Emerging Legal Challenges for Countertrade Techniques in International Trade
International Trade Law and Regulation, p. 111, 2007
14 Pages Posted: 5 Nov 2009
Date Written: 2007
Countertrade might generally be said to be a form of trade that involves the exchanging of goods or services, between buyer and seller, which are paid for, in whole or part, with other goods or services. The UNCITRAL Legal Guide on International Countertrade Transactions provides in Chapter I that: “Countertrade transactions covered by the Legal Guide are those transactions in which one party supplies goods, services, technology or other economic value to the second party, and, in return, the first party purchases from the second party an agreed amount of goods, services, technology or other economic value”. Countertrade, in modern times, appears in several variants, namely: barter, counterpurchase, buyback, switch trading, bilateral agreements, offset and build-operate-transfer (BOT). Although the concept of trading without using liquid cash or cash equivalents might seem a little anachronistic, the re-growth in countertrade in international trade is now an acknowledged fact. This is despite the falling away of the Eastern communist bloc. This begs the question as to what the impetuses are behind this continued renaissance. This article evaluates the emerging trends in countertrade and explores some of the new challenges faced by participants in countertrade.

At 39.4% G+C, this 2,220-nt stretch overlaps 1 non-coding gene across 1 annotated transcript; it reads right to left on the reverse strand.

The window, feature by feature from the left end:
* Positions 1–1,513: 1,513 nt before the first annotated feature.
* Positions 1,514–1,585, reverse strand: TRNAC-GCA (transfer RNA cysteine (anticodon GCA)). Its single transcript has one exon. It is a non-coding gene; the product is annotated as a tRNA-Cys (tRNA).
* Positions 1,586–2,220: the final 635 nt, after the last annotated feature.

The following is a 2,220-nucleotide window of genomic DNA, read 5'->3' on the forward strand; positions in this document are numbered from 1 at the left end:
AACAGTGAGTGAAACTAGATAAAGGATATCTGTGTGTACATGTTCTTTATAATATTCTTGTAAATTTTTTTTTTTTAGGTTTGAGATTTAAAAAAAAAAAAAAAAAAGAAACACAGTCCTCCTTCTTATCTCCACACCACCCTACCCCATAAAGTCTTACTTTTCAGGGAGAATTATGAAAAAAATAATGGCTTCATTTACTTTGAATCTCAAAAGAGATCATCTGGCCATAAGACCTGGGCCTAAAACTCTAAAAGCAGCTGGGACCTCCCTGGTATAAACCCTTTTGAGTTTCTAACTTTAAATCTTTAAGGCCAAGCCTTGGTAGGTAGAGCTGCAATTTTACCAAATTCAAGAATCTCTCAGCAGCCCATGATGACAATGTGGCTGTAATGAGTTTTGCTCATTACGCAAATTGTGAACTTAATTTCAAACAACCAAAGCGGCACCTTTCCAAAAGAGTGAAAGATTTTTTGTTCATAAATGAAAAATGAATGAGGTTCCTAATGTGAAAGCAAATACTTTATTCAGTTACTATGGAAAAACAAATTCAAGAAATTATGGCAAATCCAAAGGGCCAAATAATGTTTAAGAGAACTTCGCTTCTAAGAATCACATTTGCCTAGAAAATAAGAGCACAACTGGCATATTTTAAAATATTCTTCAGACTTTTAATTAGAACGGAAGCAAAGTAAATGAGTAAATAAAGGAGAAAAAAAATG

Keywords: countertrade, international trade law
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